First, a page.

The day the Pittsburgh Pirates missed on signing Miguel ‘Hanley Pujols’ Sano was a sad one. The rumors flew about just what happened. Sano’s agent was on Dejan’s PG blog and I was lucky enough to be one of the people online firing questions that early morning. But it was more a platform for Plummer to clairfy his intentions.
He just let Sano sign with the Twins for less money than the Pirates had on the table.
It seemed odd. Very odd.
But never before had we received much more information on the details of the deal. Until now. Baseball Prospectus author Ken Funck details the news in today’s article, Pelotero, or, There’s Sano Business Like Show Business.
The article is about the new movie Pelotero which followed Sano during the time most teams in the majors had an interest in signing the talented player. But no team was closer than the Pirates. We still believe that. We still feel something went wrong. Terribly wrong if you consider the amount of time invested and how well Sano looks in the Twins system.
It appears we have some new information on the situation.
Just as Hoop Dreams framed coach Gene Pingatore in a negative light, Gayo is cast as Pelotero’s villain, with the film hinting that he ginned up the age controversy to scare off other teams and give the Pirates more leverage when negotiating with Sano. As the investigation drags on, we see the Sano family arrive at the league offices for a meeting with Gayo and MLB’s investigator. Gayo leads them inside to discuss something “away from the cameras;” subsequently, the family claims both Gayo and the investigator guaranteed them a positive outcome if Sano were to sign with the Pirates.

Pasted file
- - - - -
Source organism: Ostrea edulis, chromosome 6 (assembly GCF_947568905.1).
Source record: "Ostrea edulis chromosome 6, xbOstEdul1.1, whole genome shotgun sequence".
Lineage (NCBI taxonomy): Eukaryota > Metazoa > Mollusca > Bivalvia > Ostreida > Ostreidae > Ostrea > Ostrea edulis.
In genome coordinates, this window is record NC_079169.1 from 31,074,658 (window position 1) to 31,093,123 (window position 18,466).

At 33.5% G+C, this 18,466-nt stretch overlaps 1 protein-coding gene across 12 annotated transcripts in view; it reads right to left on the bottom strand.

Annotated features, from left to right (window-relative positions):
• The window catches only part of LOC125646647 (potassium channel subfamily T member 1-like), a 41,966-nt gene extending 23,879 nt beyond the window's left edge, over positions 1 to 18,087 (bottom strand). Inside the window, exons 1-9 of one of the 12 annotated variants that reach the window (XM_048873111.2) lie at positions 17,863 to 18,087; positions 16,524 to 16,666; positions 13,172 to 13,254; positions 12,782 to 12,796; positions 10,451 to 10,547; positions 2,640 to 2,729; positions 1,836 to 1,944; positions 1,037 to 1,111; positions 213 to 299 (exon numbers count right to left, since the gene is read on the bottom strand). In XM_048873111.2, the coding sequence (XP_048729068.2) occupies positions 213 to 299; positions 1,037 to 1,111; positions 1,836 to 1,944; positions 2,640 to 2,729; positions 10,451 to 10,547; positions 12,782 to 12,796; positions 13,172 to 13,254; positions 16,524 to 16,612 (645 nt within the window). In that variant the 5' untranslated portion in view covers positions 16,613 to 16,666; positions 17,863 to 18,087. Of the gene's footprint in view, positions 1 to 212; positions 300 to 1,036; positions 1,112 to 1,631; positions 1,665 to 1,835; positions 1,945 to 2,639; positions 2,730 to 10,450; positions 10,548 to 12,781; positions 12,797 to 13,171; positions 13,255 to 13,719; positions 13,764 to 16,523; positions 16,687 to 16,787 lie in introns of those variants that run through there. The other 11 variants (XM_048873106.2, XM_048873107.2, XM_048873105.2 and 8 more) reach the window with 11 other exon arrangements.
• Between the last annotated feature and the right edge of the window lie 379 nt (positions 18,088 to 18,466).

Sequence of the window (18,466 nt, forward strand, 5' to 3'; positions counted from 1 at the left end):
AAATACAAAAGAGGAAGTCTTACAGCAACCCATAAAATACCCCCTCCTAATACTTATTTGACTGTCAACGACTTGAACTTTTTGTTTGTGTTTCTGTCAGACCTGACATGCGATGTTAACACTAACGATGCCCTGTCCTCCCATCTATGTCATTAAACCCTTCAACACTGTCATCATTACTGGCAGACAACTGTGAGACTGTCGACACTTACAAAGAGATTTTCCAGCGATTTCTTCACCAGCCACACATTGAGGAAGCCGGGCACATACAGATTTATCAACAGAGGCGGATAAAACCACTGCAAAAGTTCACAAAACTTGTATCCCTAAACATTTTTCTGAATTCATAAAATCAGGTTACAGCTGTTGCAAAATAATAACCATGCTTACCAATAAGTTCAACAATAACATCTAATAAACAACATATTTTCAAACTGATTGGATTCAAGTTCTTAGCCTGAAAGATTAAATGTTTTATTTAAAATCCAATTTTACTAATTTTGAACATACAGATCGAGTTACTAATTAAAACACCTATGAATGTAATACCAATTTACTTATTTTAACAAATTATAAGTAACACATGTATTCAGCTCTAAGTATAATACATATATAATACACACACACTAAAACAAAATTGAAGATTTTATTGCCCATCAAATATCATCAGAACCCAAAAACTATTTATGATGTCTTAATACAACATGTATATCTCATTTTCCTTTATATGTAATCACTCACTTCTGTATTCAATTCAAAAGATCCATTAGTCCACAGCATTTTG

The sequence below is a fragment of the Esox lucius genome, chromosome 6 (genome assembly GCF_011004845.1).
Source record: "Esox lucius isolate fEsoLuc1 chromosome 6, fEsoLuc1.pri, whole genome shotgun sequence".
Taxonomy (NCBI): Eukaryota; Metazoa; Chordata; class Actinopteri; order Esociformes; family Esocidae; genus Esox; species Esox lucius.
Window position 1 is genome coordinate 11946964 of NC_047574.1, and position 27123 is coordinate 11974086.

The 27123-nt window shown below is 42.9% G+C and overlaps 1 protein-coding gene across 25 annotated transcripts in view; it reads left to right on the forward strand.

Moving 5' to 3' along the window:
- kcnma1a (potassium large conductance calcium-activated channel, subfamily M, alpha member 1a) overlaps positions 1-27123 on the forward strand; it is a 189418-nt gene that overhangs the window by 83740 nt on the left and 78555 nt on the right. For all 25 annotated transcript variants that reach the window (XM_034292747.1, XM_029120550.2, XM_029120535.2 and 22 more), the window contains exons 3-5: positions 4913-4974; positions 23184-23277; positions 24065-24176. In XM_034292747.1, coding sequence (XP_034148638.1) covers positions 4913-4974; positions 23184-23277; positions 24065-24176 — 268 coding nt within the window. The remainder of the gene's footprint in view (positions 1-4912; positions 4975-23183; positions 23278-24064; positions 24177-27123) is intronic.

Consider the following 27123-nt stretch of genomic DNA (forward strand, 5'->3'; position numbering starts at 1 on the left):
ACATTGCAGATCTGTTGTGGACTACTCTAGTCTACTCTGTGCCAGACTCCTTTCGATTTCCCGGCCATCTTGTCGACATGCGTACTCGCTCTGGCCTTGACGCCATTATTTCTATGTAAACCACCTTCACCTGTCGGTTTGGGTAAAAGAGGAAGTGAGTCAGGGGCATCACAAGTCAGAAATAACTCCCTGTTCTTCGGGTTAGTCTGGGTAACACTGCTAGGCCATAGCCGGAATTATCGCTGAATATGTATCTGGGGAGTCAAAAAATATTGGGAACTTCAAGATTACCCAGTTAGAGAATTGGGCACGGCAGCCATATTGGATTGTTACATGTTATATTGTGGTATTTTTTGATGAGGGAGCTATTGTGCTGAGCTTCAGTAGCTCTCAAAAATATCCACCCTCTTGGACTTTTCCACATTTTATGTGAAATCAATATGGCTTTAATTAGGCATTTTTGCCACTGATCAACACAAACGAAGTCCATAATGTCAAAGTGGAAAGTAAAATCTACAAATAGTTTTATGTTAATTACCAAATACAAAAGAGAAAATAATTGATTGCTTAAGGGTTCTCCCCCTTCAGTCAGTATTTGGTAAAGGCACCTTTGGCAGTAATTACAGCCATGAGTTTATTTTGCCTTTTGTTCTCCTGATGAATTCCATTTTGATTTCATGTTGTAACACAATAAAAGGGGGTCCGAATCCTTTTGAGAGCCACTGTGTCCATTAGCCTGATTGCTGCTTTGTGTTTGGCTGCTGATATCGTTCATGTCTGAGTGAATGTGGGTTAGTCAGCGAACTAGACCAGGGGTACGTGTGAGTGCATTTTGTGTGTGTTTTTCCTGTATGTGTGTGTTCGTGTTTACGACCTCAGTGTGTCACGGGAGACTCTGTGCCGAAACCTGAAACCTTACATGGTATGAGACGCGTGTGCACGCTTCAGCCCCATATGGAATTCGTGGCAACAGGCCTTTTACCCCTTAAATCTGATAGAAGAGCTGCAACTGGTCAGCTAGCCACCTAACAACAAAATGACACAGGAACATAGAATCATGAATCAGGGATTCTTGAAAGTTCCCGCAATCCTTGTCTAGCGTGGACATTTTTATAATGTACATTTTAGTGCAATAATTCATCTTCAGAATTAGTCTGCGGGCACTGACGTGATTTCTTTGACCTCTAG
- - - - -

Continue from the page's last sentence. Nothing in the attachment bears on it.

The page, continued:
We are then shown an angry Sano family setting up a hidden camera in their house to catch Gayo saying something incriminating about this purported conspiracy—we hear Miguel’s mother steering Gayo to the overstuffed chair on which the camera is trained “so he’ll be more comfortable”—but there is no smoking gun, merely some talk that the Pirates are the only team who will make Sano an offer since they are the only one fully convinced of his age. The film’s narrative is that the family grew to distrust a deceitful Gayo, who got what was coming to him when Sano eventually signed with the Twins, but who can be sure? It’s impossible to know whether Pelotero’s take is the complete truth or just the most compelling way to convey a complex story—but compelling it is.
Here is the website for the movie with some spectacular photography….can’t wait to see it.